Young entrepreneurs may fret that their barely-out-of-high-school looks could work against them when starting up. But here at Inc. we've already assured them that you can be taken seriously as a bright young thing as an entrepreneur--in fact, research and anecdotal evidence suggests youth can actually work to your advantage.

But can we offer the same reassurances to the older entrepreneur?

If you look more like the parent of someone about to go to the prom rather than the kid in the rented tux, are your chances of finding support for your entrepreneurial ambitions lessened?

Sadly, there's more evidence that being middle-aged correlates to disadvantages in entrepreneurship than there is that youth will hamper your ambitions, as the AARP blog recently pointed out.

Vinod Khosla, a co-founder of Sun Microsystems who is today a prominent venture capitalist, has publically spoken about his preference for funding young entrepreneurs on multiple occasions, the post points out. For instance, he said, "people under 35 are the people who make change happen. People over 45 basically die in terms of new ideas," at one conference last year.

Looking at the most prominent founders in the start-up world, one could get the impression that Khosla's bias against older entrepreneurs may be representative of broader currents among the start-up community. But according the AARP (which obviously has a horse in this race), the numbers simply don't justify this preference, which may be more a product of what kind of businesses older entrepreneurs tend to start: 

As it turns out, the highest rate of successful entrepreneurship, according to the Kaufmann Foundation, is among those 55-64--twice the success rate of those age 20-34. According to a Newsweek article, their "start-ups get less recognition in the press, but they tend to involve more complex technologies like biotech, energy, or IT hardware. They also tend to sell products and services to other businesses, which consumers rarely see but which do most of the heavy lifting in powering innovation and economic growth." That means that they understand channel strategy, something that may elude the 20-somethings who are coding away in their garages. And more to the point, they simply do not have the business relationships established that are the foundation for cultivating channel/distribution partnerships.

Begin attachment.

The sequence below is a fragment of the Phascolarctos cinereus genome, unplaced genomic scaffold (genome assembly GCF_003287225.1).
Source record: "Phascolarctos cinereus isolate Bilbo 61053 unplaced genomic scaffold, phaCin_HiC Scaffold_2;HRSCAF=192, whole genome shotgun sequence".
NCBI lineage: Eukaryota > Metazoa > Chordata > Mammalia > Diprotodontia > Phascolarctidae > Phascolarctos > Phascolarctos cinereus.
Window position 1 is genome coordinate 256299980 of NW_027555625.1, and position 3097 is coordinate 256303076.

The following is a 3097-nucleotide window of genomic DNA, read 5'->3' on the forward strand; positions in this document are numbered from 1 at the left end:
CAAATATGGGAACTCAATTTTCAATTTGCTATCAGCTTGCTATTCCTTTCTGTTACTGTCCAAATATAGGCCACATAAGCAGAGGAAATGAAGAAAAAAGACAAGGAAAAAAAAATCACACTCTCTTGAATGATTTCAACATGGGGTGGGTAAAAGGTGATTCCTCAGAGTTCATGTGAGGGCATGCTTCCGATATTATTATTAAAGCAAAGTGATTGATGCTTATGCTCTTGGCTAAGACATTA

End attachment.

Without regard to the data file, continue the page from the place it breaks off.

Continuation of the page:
"The venture community's investments should transcend age," urges the post, which concludes that VCs, "need to understand that 50+ entrepreneurs may have the most discretionary money to invest, the connections and work experience to execute, plus the motivation and drive required to start a business that works."

Do you agree that VCs need to take a closer look at middle-aged entrepreneurs? Or is Khosla's opinion simply harsh...but realistic?